DeathWatch II No. 7 – What’ve You Got To Say To Me?

This is Issue #7 of DeathWatch, Book II: tentatively called Heart Of Ilona, an ongoing Serial. Click that link to go find DeathWatch, the first in the series, or start from the beginning of Book II!

Happy Reading!


* * *

“He spoke of me?” Danival said, his expression full of wonder. Tiny lines showed around his eyes; they deepened as his mouth shifted into something of a smile.

“He loved you,” Sha said solemnly. “Near as I can tell, anyway,” she noted.

“He liked your beard,” Kieron blurted, tears coming. He put a hand over his mouth and doubled over, somewhere between nauseated and so stricken with grief he couldn’t stand. “I’m sorry,” he said. “He had a tattoo. He was… He had a heart. It was because of you.” He put his hands on his knees, bent over, struggling to breathe, to find his equilibrium.

“Brody,” Garrett said, concerned, reaching out a hand.

“Don’t you touch me!” Kieron snarled, standing, pointing an accusing finger at Garrett. “If you hadn’t stopped me, I could’ve caught him! I would’ve had him! Instead, you interfered, like you always have to–”

“That’s not a fair statement, Brody, you–”

Kieron stood up so quickly, his knees and spine crackled like a young sapling iced over in an early frost. He swayed, panting. “Yeah?” The rage on Kieron’s face was startling to both Sha and Danival; the boy looked positively sick with it. “Who helped Jet follow me, huh? If you had just made him stay, helped him understand it was important that he stay,” Kieron said, almost choking on the words. “But no, you probably drove him to the airfield yourself, didn’t you? You promised me you’d take care of him!”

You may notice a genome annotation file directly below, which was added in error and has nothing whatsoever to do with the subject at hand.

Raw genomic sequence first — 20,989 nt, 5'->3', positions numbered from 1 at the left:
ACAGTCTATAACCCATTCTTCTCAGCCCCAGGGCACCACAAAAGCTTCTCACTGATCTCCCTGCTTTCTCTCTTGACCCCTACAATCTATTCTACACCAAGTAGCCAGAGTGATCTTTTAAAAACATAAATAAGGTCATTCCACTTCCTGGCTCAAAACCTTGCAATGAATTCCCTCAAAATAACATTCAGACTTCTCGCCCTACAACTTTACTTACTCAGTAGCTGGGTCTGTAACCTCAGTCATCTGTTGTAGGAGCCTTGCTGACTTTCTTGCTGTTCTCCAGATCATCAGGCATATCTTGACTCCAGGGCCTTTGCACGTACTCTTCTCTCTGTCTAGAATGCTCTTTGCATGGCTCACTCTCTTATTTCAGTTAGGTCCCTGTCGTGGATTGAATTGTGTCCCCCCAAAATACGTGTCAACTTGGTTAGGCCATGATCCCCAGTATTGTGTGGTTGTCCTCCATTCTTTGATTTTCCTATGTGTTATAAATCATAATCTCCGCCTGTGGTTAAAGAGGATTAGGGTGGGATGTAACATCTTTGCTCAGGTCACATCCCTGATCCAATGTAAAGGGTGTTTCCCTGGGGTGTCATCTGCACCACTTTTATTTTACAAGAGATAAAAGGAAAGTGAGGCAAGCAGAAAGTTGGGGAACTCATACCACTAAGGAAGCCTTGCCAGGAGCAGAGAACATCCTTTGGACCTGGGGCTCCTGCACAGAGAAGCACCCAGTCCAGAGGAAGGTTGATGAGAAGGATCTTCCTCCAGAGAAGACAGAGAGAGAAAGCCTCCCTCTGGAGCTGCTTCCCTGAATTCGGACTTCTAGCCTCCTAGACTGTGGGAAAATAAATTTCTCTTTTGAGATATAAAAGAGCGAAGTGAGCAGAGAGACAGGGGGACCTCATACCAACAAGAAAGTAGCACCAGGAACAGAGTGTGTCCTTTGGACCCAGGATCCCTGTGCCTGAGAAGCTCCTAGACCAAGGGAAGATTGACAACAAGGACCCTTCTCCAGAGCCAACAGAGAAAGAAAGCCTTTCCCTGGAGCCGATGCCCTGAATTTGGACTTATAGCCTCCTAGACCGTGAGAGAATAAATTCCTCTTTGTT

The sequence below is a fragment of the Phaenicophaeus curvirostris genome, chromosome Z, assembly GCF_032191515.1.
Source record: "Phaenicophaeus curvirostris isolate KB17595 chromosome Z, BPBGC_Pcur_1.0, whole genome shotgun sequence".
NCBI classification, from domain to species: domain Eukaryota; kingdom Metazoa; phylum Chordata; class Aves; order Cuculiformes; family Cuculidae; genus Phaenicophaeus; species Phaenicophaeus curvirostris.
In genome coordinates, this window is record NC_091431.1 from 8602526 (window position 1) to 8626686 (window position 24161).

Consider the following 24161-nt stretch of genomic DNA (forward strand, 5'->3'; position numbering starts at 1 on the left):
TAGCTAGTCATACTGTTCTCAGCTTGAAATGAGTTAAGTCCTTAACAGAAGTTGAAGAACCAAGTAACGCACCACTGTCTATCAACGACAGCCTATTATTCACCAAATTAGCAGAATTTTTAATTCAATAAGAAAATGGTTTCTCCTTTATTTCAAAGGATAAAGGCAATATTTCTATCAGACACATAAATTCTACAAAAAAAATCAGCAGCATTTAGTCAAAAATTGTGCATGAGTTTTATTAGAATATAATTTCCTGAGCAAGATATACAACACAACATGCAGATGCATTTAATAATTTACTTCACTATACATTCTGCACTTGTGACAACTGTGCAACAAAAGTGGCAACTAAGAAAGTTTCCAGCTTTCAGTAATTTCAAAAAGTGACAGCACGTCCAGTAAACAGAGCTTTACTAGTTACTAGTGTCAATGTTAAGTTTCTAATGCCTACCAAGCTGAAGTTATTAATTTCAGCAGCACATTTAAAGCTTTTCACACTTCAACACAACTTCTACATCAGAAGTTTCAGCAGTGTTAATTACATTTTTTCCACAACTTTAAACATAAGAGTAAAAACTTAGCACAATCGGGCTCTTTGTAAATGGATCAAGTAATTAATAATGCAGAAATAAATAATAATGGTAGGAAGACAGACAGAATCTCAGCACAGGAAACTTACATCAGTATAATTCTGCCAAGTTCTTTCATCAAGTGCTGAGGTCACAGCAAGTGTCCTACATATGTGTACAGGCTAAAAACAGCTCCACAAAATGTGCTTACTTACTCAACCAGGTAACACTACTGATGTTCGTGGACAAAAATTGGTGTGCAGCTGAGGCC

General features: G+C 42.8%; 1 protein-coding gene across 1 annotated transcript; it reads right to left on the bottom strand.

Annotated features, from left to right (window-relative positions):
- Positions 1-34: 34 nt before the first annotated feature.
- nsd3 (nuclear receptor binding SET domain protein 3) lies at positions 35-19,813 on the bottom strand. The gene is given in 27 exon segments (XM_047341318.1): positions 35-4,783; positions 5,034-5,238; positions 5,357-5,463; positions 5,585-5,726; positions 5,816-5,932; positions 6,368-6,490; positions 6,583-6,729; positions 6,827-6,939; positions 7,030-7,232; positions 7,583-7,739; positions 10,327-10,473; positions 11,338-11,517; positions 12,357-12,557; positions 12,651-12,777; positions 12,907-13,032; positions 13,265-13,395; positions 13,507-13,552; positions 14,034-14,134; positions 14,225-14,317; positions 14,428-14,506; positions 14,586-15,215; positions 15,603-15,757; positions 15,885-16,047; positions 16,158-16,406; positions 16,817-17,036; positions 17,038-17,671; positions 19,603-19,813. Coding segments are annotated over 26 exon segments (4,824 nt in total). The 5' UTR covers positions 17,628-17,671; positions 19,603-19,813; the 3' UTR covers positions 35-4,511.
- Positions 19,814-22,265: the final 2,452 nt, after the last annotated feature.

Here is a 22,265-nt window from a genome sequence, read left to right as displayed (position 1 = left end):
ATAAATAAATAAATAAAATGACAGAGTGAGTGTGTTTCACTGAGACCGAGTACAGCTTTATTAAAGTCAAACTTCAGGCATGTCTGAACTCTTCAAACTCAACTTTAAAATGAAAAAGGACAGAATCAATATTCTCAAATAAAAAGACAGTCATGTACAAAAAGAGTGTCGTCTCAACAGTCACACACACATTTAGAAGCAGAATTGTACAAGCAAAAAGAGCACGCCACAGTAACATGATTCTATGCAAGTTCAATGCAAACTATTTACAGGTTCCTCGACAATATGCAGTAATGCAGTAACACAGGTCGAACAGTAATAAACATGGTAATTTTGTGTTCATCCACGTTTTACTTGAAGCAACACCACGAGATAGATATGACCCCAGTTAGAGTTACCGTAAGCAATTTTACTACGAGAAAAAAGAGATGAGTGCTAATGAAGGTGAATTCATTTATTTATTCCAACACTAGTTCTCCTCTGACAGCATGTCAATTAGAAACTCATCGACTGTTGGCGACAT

Garrett’s cheeks burned. He looked down at the floor, struck with shame. It had all seemed reasonable. It had all seemed like something he could accomplish, without worry, without fear, without having to notify anyone, without having to face the shame of looking Ellison Brody in the eye and needing to say the words ‘I’m sorry — I let your son go off to die,’ without having to stand beside the casket and watch them fold the Centralis flag into its sad little shape, and be handed off to a grieving mother. Had he really been so arrogant as to think he could fix such a grave mistake, by himself?

Kieron stood before Garrett, taller, leaner, harder — he had no round baby face anymore. He had no softness anymore. He was made of muscle and fury and grief, and he simply couldn’t contain it. He looked as though at any moment he would tear himself apart

“Brody, I–” Garrett began, lifting his eyes to look at the young man he’d tutored. The young man who had come to him in the night to confess his plan. The young man who’d come in the wee hours, to confirm he was leaving. The young man who’d proven he could see Death, and so Garrett had finally taken him at his word.

“What,” Kieron growled. “What’ve you got to say to me?” His babyblue eyes stared down Garrett, one pupil tiny, they other swallowing the iris. His expression was almost monstrous in its fury, in its misery.